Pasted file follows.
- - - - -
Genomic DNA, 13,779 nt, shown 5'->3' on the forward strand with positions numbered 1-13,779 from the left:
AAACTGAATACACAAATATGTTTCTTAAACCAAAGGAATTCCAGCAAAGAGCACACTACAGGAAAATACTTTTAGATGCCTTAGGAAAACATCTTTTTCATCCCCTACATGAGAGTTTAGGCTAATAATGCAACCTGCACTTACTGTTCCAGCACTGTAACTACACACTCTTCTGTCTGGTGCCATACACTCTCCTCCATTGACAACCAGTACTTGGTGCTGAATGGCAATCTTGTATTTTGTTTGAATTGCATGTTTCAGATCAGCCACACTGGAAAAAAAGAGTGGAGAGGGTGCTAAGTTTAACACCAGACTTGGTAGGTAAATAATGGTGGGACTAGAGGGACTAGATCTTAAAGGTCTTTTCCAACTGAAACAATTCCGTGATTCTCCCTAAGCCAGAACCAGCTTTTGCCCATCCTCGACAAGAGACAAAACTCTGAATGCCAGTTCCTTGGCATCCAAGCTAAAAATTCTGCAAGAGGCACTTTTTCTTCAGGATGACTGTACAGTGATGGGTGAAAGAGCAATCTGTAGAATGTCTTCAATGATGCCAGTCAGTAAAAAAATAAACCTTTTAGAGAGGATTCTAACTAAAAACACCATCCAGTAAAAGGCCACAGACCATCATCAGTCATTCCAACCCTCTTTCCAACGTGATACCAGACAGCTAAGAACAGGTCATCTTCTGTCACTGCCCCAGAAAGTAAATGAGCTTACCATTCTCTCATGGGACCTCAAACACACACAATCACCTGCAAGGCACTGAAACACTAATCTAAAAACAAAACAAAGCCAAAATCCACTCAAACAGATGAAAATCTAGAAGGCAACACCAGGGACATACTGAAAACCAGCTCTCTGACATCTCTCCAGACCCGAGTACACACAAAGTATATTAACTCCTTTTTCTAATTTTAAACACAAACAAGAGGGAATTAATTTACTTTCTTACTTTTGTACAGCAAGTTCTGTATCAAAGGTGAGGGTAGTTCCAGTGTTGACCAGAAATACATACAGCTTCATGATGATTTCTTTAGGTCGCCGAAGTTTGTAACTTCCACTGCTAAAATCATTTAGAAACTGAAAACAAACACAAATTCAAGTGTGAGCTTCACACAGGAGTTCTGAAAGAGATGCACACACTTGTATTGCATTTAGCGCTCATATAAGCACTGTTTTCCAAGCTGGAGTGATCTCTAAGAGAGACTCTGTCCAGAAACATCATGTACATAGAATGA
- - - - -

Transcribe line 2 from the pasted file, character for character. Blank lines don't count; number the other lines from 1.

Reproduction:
AAACTGAATACACAAATATGTTTCTTAAACCAAAGGAATTCCAGCAAAGAGCACACTACAGGAAAATACTTTTAGATGCCTTAGGAAAACATCTTTTTCATCCCCTACATGAGAGTTTAGGCTAATAATGCAACCTGCACTTACTGTTCCAGCACTGTAACTACACACTCTTCTGTCTGGTGCCATACACTCTCCTCCATTGACAACCAGTACTTGGTGCTGAATGGCAATCTTGTATTTTGTTTGAATTGCATGTTTCAGATCAGCCACACTGGAAAAAAAGAGTGGAGAGGGTGCTAAGTTTAACACCAGACTTGGTAGGTAAATAATGGTGGGACTAGAGGGACTAGATCTTAAAGGTCTTTTCCAACTGAAACAATTCCGTGATTCTCCCTAAGCCAGAACCAGCTTTTGCCCATCCTCGACAAGAGACAAAACTCTGAATGCCAGTTCCTTGGCATCCAAGCTAAAAATTCTGCAAGAGGCACTTTTTCTTCAGGATGACTGTACAGTGATGGGTGAAAGAGCAATCTGTAGAATGTCTTCAATGATGCCAGTCAGTAAAAAAATAAACCTTTTAGAGAGGATTCTAACTAAAAACACCATCCAGTAAAAGGCCACAGACCATCATCAGTCATTCCAACCCTCTTTCCAACGTGATACCAGACAGCTAAGAACAGGTCATCTTCTGTCACTGCCCCAGAAAGTAAATGAGCTTACCATTCTCTCATGGGACCTCAAACACACACAATCACCTGCAAGGCACTGAAACACTAATCTAAAAACAAAACAAAGCCAAAATCCACTCAAACAGATGAAAATCTAGAAGGCAACACCAGGGACATACTGAAAACCAGCTCTCTGACATCTCTCCAGACCCGAGTACACACAAAGTATATTAACTCCTTTTTCTAATTTTAAACACAAACAAGAGGGAATTAATTTACTTTCTTACTTTTGTACAGCAAGTTCTGTATCAAAGGTGAGGGTAGTTCCAGTGTTGACCAGAAATACATACAGCTTCATGATGATTTCTTTAGGTCGCCGAAGTTTGTAACTTCCACTGCTAAAATCATTTAGAAACTGAAAACAAACACAAATTCAAGTGTGAGCTTCACACAGGAGTTCTGAAAGAGATGCACACACTTGTATTGCATTTAGCGCTCATATAAGCACTGTTTTCCAAGCTGGAGTGATCTCTAAGAGAGACTCTGTCCAGAAACATCATGTACATAGAATGA